Traditional and modern Western square dancing have a number of calls in common, but there are usually small differences in the way they are performed. For example, the "Allemande Left" is traditionally performed by grasping left hands with the other dancer, pulling away from each other slightly, and walking halfway around a central axis then stepping through. In modern Western dance the grip is modified so that each dancer grips the forearm of the other, and there is no pulling (that is, each dancer supports his or her own weight). These modifications make it easier to enter and exit the movement, and thus easier to incorporate into a long sequence of calls.
                                                   
Traditional square dance uses a comparatively small number of calls—between about ten and thirty, depending on the region and the individual caller. (Many traditional square dance calls are similar or identical to contra dance calls, which are described at Contra dance choreography). Every dance is explained before the participants dance it, unless everyone present is familiar with it. Participants are made to feel welcome to make mistakes (within limits), and the mistakes can sometimes make the dance a lot more fun.
In modern Western square dance the participants are expected to have learned and become proficient in a particular program, a defined set of calls. Dancing modern Western square dance is constantly challenging and surprising due to the unknown or unexpected choreography of the caller (that is, the way the caller ties together the "calls" and the formations which result)—unlike traditional square dance, very rarely are two modern Western dances ever alike. Like traditional square dancing, recovering from occasional mistakes is often part of the fun, but dancers are usually encouraged to dance only those programs at which they are reasonably proficient.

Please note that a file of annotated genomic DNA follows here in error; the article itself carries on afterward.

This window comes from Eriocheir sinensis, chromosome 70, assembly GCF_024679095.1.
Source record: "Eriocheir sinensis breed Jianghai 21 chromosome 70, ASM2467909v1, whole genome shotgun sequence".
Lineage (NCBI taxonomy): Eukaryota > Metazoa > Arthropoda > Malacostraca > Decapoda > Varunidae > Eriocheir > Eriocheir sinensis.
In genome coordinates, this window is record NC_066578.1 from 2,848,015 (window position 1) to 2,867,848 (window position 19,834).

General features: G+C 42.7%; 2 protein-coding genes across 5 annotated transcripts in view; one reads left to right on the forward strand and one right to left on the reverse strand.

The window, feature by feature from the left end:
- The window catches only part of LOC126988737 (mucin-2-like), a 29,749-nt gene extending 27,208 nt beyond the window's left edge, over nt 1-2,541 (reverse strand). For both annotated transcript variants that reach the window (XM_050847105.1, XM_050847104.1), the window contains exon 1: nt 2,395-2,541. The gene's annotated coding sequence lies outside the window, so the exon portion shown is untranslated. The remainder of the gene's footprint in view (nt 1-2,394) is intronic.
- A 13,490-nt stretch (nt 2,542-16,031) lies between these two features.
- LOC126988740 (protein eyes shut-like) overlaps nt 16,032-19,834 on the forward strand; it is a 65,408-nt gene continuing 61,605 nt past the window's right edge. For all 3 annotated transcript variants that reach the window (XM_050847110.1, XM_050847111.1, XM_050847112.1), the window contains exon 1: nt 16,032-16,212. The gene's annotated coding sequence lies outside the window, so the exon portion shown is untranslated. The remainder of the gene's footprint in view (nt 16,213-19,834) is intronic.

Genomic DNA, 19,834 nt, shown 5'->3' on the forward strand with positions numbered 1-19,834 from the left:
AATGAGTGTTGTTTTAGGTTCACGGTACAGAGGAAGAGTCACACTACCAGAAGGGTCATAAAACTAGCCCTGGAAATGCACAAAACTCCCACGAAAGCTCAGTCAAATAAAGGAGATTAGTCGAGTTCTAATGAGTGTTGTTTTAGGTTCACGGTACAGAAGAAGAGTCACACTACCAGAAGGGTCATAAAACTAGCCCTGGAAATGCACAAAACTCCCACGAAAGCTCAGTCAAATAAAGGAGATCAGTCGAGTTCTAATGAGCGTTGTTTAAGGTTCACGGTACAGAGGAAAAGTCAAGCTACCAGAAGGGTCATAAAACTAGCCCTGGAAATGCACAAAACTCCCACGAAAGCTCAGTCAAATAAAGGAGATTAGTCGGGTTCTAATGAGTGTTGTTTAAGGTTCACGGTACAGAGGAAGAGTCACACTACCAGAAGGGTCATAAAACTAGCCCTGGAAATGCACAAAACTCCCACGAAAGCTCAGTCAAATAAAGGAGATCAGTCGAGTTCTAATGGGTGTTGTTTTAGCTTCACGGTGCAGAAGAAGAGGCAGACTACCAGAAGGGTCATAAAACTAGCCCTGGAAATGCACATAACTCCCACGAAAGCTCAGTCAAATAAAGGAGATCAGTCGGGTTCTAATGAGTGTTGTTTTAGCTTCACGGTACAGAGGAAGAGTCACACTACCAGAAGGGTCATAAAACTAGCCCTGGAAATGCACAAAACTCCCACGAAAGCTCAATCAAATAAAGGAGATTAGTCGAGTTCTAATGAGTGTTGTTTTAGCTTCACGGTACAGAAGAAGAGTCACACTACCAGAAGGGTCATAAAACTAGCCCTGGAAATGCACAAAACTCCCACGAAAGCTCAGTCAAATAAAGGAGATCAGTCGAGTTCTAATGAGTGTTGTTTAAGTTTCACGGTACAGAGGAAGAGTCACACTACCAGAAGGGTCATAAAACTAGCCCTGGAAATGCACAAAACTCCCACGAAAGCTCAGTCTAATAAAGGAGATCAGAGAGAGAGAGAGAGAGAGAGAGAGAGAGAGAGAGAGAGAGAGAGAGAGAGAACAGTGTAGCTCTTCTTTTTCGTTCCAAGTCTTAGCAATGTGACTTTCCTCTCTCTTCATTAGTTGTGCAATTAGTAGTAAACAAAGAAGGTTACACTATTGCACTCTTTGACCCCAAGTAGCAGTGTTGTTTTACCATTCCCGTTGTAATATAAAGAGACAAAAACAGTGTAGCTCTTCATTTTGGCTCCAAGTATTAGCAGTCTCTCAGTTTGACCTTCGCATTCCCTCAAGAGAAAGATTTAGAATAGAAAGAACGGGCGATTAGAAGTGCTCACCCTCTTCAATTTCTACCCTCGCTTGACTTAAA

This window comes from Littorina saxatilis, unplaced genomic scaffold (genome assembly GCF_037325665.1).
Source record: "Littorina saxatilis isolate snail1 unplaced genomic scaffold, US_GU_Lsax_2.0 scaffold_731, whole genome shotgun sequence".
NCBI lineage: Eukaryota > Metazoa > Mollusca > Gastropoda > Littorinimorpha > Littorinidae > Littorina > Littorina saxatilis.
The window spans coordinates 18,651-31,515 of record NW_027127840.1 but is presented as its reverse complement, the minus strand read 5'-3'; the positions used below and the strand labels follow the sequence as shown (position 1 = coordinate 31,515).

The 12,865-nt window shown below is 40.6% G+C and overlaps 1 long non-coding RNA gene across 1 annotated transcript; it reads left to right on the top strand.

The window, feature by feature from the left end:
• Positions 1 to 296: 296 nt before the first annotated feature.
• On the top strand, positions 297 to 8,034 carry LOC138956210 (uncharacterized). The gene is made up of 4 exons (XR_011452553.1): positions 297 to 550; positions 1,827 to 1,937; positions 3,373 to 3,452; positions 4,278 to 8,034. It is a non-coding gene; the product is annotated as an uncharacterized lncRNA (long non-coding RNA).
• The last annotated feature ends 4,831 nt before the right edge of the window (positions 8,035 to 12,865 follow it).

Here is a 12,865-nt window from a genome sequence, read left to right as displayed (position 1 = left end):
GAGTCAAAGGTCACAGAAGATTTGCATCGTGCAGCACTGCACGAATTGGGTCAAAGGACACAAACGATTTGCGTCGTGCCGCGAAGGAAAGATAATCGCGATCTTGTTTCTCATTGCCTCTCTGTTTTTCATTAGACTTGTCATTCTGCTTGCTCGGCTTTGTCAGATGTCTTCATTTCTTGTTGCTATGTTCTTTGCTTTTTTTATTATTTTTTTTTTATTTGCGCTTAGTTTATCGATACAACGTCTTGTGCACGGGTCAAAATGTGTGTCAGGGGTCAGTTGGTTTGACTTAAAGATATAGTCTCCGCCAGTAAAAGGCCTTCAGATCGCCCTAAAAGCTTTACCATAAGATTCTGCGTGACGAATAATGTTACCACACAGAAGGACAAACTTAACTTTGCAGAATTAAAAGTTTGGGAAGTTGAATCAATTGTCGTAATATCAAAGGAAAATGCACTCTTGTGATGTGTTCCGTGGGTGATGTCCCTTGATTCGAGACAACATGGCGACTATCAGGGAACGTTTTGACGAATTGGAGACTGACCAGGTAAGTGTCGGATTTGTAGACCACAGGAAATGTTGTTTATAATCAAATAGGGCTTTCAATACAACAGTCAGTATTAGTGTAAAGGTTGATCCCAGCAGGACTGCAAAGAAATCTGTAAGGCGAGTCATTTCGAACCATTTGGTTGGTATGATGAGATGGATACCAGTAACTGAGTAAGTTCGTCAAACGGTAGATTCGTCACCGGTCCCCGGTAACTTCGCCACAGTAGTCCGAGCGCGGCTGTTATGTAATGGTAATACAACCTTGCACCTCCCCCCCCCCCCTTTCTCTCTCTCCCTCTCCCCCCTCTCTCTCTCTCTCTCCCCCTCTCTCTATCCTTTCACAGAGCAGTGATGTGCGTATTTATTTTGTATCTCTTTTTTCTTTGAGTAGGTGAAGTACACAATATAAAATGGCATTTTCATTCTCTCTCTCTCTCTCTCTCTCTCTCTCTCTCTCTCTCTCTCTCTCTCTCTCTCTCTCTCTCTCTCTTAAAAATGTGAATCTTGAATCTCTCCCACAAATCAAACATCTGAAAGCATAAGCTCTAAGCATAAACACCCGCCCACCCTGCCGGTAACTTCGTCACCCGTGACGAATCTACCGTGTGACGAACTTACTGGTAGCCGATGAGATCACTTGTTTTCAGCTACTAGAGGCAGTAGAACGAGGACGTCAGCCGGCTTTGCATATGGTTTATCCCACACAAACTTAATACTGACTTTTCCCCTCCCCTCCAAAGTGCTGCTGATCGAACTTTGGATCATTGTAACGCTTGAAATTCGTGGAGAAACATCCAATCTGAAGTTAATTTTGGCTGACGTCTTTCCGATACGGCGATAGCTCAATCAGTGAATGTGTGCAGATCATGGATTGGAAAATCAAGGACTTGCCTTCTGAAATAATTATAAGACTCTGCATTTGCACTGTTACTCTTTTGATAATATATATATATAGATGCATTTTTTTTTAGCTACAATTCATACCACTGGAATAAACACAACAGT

The two types of square dance are accompanied by different types of music.
Traditional square dance is danced to traditional "country dance" music: Irish jigs and reels for the most part, as well as folk music from Quebec (Canada), England, Scotland, and other countries. The music is almost always performed live by a traditional dance music band, and played on acoustic instruments, such as the fiddle, banjo, guitar and double bass. "Old time music" is one form of dance music played at traditional square dances.
                                         
Modern Western square dancing is danced to a variety of music types, everything from pop to traditional country to broadway musical to contemporary country music—even rock and techno. The music is usually played from recordings; the beat is also somewhat faster, as the "perfect" modern Western square dance tempo is 120–128 bpm. At this speed dancers take one step per beat of the music.
    
Other comparisons
Modern Western square dance is organized by square dance clubs. Clubs offer classes, social and dance evenings, as well as arrange for larger dances which are usually open to the general square dancing public (i.e. non-club members). Larger dances sometimes request a strict western-style dress code, which originated in the late '50s and early '60s and is known as "traditional square dance attire", although it was not traditional before that time. Clubs may choose to advertise their dances as requiring less strict dress codes known as "proper" or "casual" (no dress code). Traditional square dance groups are less structured and often have no particular dress code.